This restrictive system operates unequally, some parts of the Union enjoy the same advantages which they possessed when no dif. ficulties attended our foreign relations; others suffer extremely. Ask the northern man and he will tell you any state of things is better than the present; inquire of the western people why their crops are not equal to what they were in former years~ They will answer that industry has no stimulus left, since their surplus products have no markets. Notwithstanding those objections to the present restrictive system, we are bound to retain it-This, and our plighted faith to the French government, have tied the gordian knot; we cartout uhtie it, we can cut it with the sword.

This war, if carried on successfully, will have its advantages--We shall drive the British from our continent- they will no longer have an opportunity of intriguing with our Indian neighbors, and setting on the ruthless savage to tomahawk our women and children. That nation will lose her Canadian trade, and by having no resting place in this country, her means of annoying us will be diminished. "The idea I am now about to advance, is at war, I know, with the sentiments of the gentleman from Virginia; I am willing to receive the Canadians as adopted brethren; it will have beneficial political effects, it will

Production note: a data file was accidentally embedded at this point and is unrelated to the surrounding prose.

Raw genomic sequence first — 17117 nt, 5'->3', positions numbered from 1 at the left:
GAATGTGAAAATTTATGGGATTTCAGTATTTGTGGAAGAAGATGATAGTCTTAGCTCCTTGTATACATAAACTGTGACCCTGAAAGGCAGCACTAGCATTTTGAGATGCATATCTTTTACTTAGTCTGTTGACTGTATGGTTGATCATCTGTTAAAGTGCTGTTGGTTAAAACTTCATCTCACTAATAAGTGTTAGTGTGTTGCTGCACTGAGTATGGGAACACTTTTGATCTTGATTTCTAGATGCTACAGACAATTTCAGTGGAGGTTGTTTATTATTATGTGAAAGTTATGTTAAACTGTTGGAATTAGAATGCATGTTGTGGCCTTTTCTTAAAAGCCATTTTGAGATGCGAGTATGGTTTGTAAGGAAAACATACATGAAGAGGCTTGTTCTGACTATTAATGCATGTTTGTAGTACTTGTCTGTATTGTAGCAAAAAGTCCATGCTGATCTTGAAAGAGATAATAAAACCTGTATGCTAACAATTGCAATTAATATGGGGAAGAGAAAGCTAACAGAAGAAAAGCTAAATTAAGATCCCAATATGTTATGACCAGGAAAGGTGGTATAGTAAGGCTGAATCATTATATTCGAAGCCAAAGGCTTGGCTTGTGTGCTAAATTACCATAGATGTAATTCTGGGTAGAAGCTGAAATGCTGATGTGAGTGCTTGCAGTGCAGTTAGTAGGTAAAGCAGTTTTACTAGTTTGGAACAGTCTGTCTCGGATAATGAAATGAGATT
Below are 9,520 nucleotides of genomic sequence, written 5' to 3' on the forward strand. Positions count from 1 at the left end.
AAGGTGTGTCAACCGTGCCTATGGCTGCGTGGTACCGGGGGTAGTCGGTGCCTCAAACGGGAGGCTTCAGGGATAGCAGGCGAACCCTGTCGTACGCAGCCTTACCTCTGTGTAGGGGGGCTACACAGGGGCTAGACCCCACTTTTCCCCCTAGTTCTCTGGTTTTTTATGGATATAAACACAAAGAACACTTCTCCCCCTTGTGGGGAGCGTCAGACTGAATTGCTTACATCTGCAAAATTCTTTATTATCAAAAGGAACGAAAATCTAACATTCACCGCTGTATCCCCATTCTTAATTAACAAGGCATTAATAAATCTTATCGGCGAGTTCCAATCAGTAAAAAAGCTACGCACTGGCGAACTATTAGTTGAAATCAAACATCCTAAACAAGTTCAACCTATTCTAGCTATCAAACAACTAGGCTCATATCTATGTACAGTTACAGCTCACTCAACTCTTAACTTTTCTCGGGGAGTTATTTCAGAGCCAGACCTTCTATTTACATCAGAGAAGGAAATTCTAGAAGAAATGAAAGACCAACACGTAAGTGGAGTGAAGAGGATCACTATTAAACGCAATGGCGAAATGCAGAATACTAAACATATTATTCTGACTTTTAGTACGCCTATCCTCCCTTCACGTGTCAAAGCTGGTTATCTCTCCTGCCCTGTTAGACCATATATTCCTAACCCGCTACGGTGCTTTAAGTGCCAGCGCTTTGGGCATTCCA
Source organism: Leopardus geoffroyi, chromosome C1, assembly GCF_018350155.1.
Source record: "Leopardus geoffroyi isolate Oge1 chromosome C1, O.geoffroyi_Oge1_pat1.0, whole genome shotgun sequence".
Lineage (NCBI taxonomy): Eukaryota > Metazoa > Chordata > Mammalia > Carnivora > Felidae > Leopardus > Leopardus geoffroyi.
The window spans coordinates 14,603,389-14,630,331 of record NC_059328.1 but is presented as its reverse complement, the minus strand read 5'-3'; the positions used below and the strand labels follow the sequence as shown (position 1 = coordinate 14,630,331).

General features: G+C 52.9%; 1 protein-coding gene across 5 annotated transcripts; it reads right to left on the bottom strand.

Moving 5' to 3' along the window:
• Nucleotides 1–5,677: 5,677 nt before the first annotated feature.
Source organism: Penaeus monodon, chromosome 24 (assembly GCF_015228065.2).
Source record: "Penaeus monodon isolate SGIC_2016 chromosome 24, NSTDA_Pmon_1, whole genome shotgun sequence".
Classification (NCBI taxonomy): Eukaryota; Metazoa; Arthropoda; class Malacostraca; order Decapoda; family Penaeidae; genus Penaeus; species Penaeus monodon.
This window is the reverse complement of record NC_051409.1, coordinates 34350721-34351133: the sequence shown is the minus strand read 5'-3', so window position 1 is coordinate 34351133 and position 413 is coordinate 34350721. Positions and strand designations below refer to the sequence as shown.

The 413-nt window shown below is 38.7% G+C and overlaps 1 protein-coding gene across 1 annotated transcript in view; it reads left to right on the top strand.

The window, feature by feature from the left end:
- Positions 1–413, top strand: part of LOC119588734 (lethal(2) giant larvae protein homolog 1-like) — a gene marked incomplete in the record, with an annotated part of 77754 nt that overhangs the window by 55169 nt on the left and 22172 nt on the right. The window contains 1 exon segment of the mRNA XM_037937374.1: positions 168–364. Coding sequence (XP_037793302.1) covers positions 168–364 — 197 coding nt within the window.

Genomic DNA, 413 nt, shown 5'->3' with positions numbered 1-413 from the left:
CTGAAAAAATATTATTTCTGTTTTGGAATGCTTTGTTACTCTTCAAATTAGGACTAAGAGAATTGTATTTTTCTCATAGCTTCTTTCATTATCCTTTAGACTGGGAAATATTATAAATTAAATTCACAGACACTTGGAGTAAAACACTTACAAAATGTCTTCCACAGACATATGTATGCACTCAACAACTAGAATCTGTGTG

preserve the equilibrium of the government. When Louisiana shall be fully peopled, the Northern States will lose their power, they will be at the discretion of others, they can be depressed at pleasure, and this union might be endangered; I therefore feel anxious not only to add the Floridas to the south, but the Canadas to the north of this empire.

To you, Mr. Speaker, and to the members of this House, my thanks are duc, for the very patient attention you have paid to my embarrassed remarks.

Messrs. Cheves and Widgery spoke next at some length.
Mr. Randolph was proceeding in reply, when,